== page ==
Which culinary books did you receive for Christmas?
- chefathome Dec 26, 2010 09:12 AM
My husband who knows me so well surprised me with the following:
- Harvest to Heat
- Mastering Cheese: Lessons for Connoisseurship from a Maitre Fromager
- Avec Eric
- Falling off the Bone
- Oxford Companion to Food
- Forgotten Skills of Cooking
- Spice Lover's Guide to Herbs and Spices
- Illustrated Food and Cooking of Poland, Russia and Eastern Europe
- 500 Places for Food and Wine Lovers
My friend got me:
- Edible Seashore
Methinks I will not be bored over the Christmas holidays!
The Oxford Companion to Food is rather large which I LOVE. Bigger than French Laundry and Heston Blumenthal's The Fat Duck Cookbook. It's funny - when I make Amazon book orders I tell my husband, "Today I ordered 14 lb and 4,983 pages worth of books." All the books look wonderful thus far. Share your recent book acquisitions!
My revised Amazon wishlist has now been whittled down to 134 books.
What a great haul, cah! I obviously haven't been nearly as good as you have ; )
(In fact, I've been pretty bad given how many cookbooks I purchased for myself in the last few months.)
Still, I scored a few:
--DH got me "Il Viaggio di Vetri."
--My very generous sister got me "The Southern Foodways Alliance Cookbook" (and a WS gift card so I can buy additional Canal House volumes!)
--Baby Brother got me a paella set, which had a paella cookbook ("PaellaPaella") in it. He also picked up at Walgreen's as a gag gift a (very poorly/humorously edited) cookbook by a former NO Saints player: he and my sister took turns reading recipes aloud as I cooked. We hooted at such instructional gems as "cook until you like the taste of it" and "this recipe may be not hot enough or too hot for you" and "continue to add until it gets the taste you want." (My brother, however, has asked me to make the "Beer Rice" for him while he's in town.)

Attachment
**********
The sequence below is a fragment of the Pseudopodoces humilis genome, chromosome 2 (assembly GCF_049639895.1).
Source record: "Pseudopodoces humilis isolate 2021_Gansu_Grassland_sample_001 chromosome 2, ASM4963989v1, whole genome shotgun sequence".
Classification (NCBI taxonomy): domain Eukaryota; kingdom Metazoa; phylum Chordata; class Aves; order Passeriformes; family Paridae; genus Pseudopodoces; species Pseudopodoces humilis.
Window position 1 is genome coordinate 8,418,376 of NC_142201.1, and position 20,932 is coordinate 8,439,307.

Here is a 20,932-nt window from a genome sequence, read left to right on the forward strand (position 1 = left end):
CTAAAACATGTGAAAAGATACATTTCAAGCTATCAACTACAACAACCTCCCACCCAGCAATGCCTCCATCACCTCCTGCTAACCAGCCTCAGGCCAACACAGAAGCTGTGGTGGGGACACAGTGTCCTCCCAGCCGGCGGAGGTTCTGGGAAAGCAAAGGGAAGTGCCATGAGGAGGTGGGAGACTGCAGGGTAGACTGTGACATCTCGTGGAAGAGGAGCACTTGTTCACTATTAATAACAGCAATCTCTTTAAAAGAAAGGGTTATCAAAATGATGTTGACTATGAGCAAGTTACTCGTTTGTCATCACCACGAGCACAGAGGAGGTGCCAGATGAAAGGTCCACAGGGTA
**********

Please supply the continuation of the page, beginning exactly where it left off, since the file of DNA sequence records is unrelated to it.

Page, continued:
Actually, looks can be deceiving! I normally purchase about 5 culinary books from Amazon per month so I'm pretty bad, too...
Your books really do sound interesting! Don't you just love gift cards? Man, I am a sucker for them.
That gag gift book sounds absolutely hilarious! What fun to get things like that, too. Oooooh, a paella set - that is another thing on my wish list. Great paella is truly a marvellous thing.
Because I do a lot of "bale sale-ing" for him and his school, my 10 year old nephew got me--with his own money--a book called Hello Cupcake. It has a ton of great ideas for decorating cupcakes with candies and canned frosting. I guess this is his way of saying that he wants more fun bake sale donations from his Aunt Cookies. I didn't have the heart to tell him that I don't use canned frosting.
Not yet. And I'm afraid it'll be some weeks - I operate a strict process of reading books in order of receipt (and, yes, I know that's very anal of me).
If not already on your shelves, I can thoroughly recommend her "Curry Bible" which is a fascinating exploration for how the genre has spread across the globe adapting to local tastes and products as it has. And there's some damn good recipes as well.
If that is anal, I am anal x 7. When I receive new books I do not allow myself to read them all the way through the first day. I skim them all, choose a few and start out. Sure, I allow myself to finish one on the second or third day but not the first for some very, very odd reason. They need to be slowly savored.
Her "Curry Bible" is on my list as well. As I have neither it looks as though I have much to look forward to!
I think I need to stop asking for cookbooks for Christmas, because every year I get a bunch of new books all at once and don't know where to start, and I end up flipping through them over and over again, trying to decide which one to tackle first, instead of just cooking from them. Anyway, this year I got:
5 Ingredient Fix
The Complete Asian Cookbook
Daisy: Morning, Noon, and Night
Around My French Table
and a subscription to Fine Cooking
I'm only at the beginning of it right now, but I'd say very informative. It's geared toward the person who wants to cook without relying on recipes. So, for example, it tells you the ratios of flour:fat:liquid for pie dough, biscuits, etc. And it gives ratios for bones:liquid for making various stocks. It's a handy guide and a good reference book.
I think part of the helpfulness of the book is recording the ratios for you, so that they're always right there and you don't need to memorize them. Though some of them are pretty easy and basic, so they'd probably become committed to memory automatically after using them a few times.